Coker, Demirkan (2001) Dynamic initiation and propagation of cracks in unidirectional composite plates. Dissertation (Ph.D.), California Institute of Technology. http://resolver.caltech.edu/CaltechTHESIS:10112010-152127073
Dynamic crack growth along weak planes is a significant mode of failure in composites and other layered/sandwiched structures and is also the principal mechanism of shallow crustal earthquakes. In order to shed light on this phenomenon dynamic crack initiation and propagation characteristics of a model fiber-reinforced unidirectional graphite/epoxy composite plate was investigated experimentally. Dynamic fracture experiments were conducted by subjecting the composite plates to in-plane, symmetric and asymmetric, impact loading. The lateral shearing interferometric technique of coherent gradient sensing (CGS) in conjunction with high-speed photography was used to visualize the failure process in real time. It was found that mode-I cracks propagated subsonically with crack speeds increasing to the neighborhood of the Rayleigh wave speed of the composite. Also in mode-I, the dependence of the dynamic initiation fracture toughness on the loading rate was determined and was found to be constant for low loading rates and to increase rapidly above K^d_I > 10^5. The dynamic crack propagation toughness, K_(ID), was observed to decrease with crack tip speed up to the Rayleigh wave speed of the composite. For asymmetric, mode-II, types of loading the results revealed highly unstable and intersonic shear-dominated crack growth along the fibers. These cracks propagated with unprecedented speeds reaching 7400 m/s which is the dilatational wave speed of the composite along the fibers. For intersonic crack growth, the interferograms featured a shock wave structure typical of disturbances traveling with speeds higher than one of the characteristic wave speeds in the solid. In addition high speed thermographic measurements are conducted that show concentrated hot spots behind the crack tip indicating non-uniform crack face frictional contact. In addition, shear dominated dynamic crack growth is investigated along composite/Homalite interfaces subjected to impact loading. The crack growth phenomenon was observed using dynamic photoelasticity in conjunction with high-speed photography. Three quantized intersonic and supersonic crack tip speed regimes were identified. First conclusive evidence of crack growth at supersonic speeds with respect to lower speed material and sonic speeds with respect to the unidirectional composite was obtained. Furthermore, this investigation documents the first experimental observation of a mother/daughter crack mechanism allowing a subsonic crack to evolve into an intersonic crack.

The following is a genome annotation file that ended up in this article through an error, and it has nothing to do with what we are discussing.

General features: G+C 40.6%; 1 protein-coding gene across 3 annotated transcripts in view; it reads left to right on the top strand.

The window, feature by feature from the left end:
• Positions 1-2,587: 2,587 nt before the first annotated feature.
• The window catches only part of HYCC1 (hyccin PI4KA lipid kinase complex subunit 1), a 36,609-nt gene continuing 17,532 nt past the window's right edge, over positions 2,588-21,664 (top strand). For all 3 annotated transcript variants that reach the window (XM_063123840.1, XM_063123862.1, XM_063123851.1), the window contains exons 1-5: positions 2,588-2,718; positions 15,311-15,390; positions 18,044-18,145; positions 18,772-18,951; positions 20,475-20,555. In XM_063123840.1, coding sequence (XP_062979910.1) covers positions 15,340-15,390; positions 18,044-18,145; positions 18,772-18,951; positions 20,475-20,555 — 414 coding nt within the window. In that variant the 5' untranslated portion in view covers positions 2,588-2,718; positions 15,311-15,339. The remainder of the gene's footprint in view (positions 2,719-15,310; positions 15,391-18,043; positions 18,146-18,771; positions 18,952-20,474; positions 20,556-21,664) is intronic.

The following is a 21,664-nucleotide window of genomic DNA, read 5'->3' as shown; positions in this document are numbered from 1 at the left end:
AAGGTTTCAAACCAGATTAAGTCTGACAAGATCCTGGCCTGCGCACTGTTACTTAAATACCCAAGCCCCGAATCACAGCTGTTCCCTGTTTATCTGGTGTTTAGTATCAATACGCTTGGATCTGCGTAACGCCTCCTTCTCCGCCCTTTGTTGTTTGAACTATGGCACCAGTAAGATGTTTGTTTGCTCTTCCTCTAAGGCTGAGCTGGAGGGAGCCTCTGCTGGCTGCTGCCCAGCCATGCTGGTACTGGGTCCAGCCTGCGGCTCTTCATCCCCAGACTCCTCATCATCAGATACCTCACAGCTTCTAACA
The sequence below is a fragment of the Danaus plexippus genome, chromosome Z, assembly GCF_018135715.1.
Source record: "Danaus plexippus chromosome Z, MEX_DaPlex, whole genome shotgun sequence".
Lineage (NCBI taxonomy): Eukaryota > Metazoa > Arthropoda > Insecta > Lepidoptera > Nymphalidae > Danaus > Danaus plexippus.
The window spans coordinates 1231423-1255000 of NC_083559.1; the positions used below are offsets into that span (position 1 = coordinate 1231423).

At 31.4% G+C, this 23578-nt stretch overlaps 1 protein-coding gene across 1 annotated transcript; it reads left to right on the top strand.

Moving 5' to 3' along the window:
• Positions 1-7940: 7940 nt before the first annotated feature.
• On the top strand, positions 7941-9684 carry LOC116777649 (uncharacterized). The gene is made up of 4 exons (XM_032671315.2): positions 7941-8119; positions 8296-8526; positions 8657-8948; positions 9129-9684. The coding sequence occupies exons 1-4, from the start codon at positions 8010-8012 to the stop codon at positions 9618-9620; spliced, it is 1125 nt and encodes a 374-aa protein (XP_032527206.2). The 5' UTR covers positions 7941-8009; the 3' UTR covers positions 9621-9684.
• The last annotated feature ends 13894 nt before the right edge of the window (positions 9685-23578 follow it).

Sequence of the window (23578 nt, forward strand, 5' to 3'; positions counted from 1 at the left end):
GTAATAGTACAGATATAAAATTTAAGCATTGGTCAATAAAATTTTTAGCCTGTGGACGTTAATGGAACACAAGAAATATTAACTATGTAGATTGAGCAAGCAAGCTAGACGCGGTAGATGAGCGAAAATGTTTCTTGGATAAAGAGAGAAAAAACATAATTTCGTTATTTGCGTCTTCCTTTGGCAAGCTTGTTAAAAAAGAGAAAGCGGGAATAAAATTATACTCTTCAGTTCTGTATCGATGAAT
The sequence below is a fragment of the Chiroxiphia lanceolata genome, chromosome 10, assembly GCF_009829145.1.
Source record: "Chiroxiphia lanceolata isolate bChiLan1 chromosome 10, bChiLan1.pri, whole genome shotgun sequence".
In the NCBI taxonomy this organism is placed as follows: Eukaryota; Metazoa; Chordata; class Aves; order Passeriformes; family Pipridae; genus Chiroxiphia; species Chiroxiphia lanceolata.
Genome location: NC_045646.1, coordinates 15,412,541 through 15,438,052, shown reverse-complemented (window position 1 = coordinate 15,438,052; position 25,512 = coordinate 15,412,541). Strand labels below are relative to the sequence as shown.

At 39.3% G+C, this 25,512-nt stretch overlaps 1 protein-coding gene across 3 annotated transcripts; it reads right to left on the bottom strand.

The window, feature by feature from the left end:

|Item Type:||Thesis (Dissertation (Ph.D.))|
|Degree Grantor:||California Institute of Technology|
|Division:||Engineering and Applied Science|
|Thesis Availability:||Restricted to Caltech community only|
|Defense Date:||23 May 2001|
|Default Usage Policy:||No commercial reproduction, distribution, display or performance rights in this work are provided.|
|Deposited By:||Benjamin Perez|
|Deposited On:||11 Oct 2010 22:47|
|Last Modified:||26 Dec 2012 04:31|
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